evidence shows that, although PSC was informed of the District’s suspension no later than
January 5, 2011, PSC did not attempt to exercise its termination rights by providing the required
seven days written notice until March 9, 2011, more than two months after being informed of the
postponement. Further, the unrefuted evidence shows that PSC did not provide this notice until
after it received SAK’s March 3 letter, in which SAK notified PSC, in accordance with Section
12.1 of the Agreement, that SAK was requiring full perfomance of PSC’s contractual obligations
and would pursue all available remedies for breach if PSC refused to continue its work.
Under such a factual setting, the relevant duration for determining whether PSC’s
Subcontract Work on the Project was “suspended for an unreasonable period of time” is the time
period between January 5 and April 18, 2011.
B. Was PSC’s Subcontract Work Suspended for an Unreasonable Period of Time?
The record evidence reveals no genuine dispute as to the facts of the January work
suspension that are material to determining whether PSC’s refusal to perform work on Shot No. 8
was a contractual breach or a justified exercise of its right to terminate the Agreement. Because
the Court finds that the evidence of the events and circumstances leads to only one reasonable
disposition, the question of whether the duration of the January work suspension constituted an
unreasonable time is one of law.
It is undisputed that work was scheduled to resume on January 5, 2011, and that Jeff
Rubio e-mailed Ellen Morgan and Erik Halden on January 3 to inform PSC that work would be
delayed until April. Nor is it disputed that Jeff Rubio forwarded to PSC the District’s notice,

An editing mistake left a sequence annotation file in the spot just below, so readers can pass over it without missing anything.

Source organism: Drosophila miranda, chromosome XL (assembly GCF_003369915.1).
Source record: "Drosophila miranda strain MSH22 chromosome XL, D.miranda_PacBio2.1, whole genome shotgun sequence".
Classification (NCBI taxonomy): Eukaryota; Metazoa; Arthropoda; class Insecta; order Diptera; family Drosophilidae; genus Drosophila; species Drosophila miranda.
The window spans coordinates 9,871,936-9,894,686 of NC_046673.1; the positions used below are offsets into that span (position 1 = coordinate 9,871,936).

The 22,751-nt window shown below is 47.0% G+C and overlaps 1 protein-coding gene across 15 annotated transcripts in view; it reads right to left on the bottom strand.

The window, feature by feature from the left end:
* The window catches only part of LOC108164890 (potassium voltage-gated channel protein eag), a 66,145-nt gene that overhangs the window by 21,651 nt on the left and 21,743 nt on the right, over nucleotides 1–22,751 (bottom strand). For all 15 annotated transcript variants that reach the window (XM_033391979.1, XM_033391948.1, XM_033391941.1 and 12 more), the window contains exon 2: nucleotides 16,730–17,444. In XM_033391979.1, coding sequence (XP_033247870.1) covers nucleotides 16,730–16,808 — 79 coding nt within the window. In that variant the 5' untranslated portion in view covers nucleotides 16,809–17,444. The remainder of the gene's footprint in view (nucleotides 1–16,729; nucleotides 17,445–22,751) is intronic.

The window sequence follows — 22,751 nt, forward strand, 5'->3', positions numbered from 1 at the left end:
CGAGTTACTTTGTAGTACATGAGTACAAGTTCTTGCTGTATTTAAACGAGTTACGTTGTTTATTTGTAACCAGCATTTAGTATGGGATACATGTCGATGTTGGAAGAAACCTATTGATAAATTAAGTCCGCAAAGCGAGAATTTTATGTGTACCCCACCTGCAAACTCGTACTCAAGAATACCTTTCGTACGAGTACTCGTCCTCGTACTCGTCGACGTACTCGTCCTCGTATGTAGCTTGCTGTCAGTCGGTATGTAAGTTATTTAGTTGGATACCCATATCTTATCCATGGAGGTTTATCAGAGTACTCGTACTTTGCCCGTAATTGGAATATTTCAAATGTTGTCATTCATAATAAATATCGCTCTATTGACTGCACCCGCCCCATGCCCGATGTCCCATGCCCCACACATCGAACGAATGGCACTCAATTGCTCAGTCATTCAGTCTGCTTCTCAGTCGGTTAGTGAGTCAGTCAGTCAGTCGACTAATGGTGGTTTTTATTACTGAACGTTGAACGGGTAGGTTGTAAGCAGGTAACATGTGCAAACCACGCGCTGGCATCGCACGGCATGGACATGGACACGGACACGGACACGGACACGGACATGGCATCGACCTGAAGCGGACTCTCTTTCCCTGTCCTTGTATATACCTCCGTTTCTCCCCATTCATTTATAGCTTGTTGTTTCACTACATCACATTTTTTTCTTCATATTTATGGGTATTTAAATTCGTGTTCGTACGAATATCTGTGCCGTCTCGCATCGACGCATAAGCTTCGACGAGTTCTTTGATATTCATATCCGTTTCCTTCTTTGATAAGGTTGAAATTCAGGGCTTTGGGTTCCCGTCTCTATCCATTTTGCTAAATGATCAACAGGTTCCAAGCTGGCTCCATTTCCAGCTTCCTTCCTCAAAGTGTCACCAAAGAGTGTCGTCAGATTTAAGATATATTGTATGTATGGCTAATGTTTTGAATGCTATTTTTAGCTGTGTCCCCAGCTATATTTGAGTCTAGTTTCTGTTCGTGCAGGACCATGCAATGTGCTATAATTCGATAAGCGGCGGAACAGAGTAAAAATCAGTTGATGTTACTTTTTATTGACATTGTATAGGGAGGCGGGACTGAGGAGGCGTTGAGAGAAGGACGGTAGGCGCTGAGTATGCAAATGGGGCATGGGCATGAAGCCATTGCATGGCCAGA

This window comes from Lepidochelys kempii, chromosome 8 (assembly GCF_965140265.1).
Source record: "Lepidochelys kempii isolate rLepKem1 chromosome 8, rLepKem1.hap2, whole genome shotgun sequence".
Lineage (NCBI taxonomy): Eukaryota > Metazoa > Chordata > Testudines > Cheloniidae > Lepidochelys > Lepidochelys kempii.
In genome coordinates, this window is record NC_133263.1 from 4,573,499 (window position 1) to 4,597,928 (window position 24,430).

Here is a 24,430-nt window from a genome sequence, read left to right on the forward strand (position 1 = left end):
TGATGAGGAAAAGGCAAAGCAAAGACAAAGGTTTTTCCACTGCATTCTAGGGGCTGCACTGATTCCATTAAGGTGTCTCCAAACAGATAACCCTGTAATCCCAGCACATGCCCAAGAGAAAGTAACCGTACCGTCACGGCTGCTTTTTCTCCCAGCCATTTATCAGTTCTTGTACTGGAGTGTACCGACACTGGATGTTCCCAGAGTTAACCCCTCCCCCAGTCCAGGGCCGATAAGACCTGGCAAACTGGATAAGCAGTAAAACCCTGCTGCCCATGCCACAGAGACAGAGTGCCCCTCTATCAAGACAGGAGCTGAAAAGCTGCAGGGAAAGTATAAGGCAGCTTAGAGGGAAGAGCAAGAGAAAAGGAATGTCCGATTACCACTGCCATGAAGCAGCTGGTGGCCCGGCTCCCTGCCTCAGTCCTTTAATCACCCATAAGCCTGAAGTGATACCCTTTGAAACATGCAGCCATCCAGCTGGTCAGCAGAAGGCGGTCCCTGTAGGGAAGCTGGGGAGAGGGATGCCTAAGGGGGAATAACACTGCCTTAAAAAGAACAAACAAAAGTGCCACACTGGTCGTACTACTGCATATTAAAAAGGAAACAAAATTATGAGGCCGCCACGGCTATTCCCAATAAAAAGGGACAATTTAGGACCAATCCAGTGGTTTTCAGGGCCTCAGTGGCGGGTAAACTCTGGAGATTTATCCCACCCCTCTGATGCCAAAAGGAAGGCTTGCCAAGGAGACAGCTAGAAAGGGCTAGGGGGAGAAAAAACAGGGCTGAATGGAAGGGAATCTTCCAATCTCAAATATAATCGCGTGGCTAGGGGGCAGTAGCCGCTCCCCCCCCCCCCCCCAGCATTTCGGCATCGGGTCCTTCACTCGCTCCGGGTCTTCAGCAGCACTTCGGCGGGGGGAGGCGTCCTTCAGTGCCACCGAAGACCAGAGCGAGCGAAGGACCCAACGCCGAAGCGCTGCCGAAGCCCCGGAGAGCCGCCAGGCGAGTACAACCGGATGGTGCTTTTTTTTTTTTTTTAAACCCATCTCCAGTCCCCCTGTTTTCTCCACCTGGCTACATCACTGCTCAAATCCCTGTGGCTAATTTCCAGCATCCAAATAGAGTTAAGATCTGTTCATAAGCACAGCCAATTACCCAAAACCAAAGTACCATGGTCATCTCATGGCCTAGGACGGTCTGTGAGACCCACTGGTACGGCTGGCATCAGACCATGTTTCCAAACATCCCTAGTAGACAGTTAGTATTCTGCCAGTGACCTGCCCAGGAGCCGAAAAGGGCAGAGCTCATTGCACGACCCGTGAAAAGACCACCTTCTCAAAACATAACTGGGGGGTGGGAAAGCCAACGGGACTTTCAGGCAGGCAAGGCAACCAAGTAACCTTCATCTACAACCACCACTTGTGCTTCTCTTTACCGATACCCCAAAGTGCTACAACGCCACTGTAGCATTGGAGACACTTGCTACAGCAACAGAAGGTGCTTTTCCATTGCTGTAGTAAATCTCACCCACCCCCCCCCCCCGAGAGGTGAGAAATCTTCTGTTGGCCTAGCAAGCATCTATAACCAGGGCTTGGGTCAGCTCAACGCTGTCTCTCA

which stated that no underground work on the Project could be carried out during the rainy
season due to safety concerns relating to the amount of storm water in its system, and that work
on the final Shot, No. 8, would resume on April 18, 2011. The record shows that the work on
Shot No. 8 was considered to be the most difficult, and that the work involved cleaning a large
diameter siphon located fifty feet below the ground surface under an interstate highway.
In its Memorandum in Opposition, PSC candidly states the District decided to suspend all
work on the Project when sewer pipes backed up after a rain storm and caused an overflow on to
city streets near a water treatment plant. PSC further states that the District “suspended all work
until after the rainy season as it was fearful of another overflow or the potential danger to
workers who would be working in the sewer pipes” [ECF No. 28, p. 4].
Under the nature of the contract and the factual setting presented, reasonable minds could
draw only one conclusion, and this Court finds that a three-month suspension of work imposed
due to concern for the safety of PSC’s and SAK’s workers does not constitute an unreasonable
period of time. See Reichert v. Gen. Ins. Co. of Amer., 442 P.2d 377, 381 (Ca. 1968); Union
Wholesale Lumber Co. v. Milne Lumber Co., 25 S.W. 464, 466 (Mo. App. 1923).
The Court will grant SAK’s Motion for Summary Judgment, as to the issue of liability
only, on its claim for breach of contract. Because the Court has determined that SAK has
established it is entitled to judgment as to the issue of liability in its breach-of-contract claim
(Count I of SAK’s Complaint), SAK’s alternatively pleaded unjust enrichment claim (Count II)